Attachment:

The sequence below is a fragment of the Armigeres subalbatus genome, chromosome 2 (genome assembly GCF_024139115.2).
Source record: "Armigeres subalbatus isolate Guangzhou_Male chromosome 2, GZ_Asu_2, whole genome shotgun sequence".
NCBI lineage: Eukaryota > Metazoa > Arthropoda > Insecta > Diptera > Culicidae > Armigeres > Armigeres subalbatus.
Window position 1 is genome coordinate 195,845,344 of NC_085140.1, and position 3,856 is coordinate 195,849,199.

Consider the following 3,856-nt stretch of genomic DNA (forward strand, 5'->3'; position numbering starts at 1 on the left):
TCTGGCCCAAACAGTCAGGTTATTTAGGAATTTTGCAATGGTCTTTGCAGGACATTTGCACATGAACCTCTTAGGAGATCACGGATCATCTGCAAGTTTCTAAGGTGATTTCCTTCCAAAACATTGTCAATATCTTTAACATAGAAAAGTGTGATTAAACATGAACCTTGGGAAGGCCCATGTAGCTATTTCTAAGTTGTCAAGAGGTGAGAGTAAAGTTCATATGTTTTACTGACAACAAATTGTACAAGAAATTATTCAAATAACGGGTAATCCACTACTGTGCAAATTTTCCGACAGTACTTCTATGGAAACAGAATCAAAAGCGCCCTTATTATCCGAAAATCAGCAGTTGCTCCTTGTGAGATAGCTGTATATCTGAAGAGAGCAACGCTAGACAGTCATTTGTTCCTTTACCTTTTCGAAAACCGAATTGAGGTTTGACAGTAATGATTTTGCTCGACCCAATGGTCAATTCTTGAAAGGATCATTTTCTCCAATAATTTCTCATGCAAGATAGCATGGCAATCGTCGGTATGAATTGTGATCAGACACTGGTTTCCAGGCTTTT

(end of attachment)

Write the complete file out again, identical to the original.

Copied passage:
The sequence below is a fragment of the Armigeres subalbatus genome, chromosome 2 (genome assembly GCF_024139115.2).
Source record: "Armigeres subalbatus isolate Guangzhou_Male chromosome 2, GZ_Asu_2, whole genome shotgun sequence".
NCBI lineage: Eukaryota > Metazoa > Arthropoda > Insecta > Diptera > Culicidae > Armigeres > Armigeres subalbatus.
Window position 1 is genome coordinate 195,845,344 of NC_085140.1, and position 3,856 is coordinate 195,849,199.

Consider the following 3,856-nt stretch of genomic DNA (forward strand, 5'->3'; position numbering starts at 1 on the left):
TCTGGCCCAAACAGTCAGGTTATTTAGGAATTTTGCAATGGTCTTTGCAGGACATTTGCACATGAACCTCTTAGGAGATCACGGATCATCTGCAAGTTTCTAAGGTGATTTCCTTCCAAAACATTGTCAATATCTTTAACATAGAAAAGTGTGATTAAACATGAACCTTGGGAAGGCCCATGTAGCTATTTCTAAGTTGTCAAGAGGTGAGAGTAAAGTTCATATGTTTTACTGACAACAAATTGTACAAGAAATTATTCAAATAACGGGTAATCCACTACTGTGCAAATTTTCCGACAGTACTTCTATGGAAACAGAATCAAAAGCGCCCTTATTATCCGAAAATCAGCAGTTGCTCCTTGTGAGATAGCTGTATATCTGAAGAGAGCAACGCTAGACAGTCATTTGTTCCTTTACCTTTTCGAAAACCGAATTGAGGTTTGACAGTAATGATTTTGCTCGACCCAATGGTCAATTCTTGAAAGGATCATTTTCTCCAATAATTTCTCATGCAAGATAGCATGGCAATCGTCGGTATGAATTGTGATCAGACACTGGTTTCCAGGCTTTT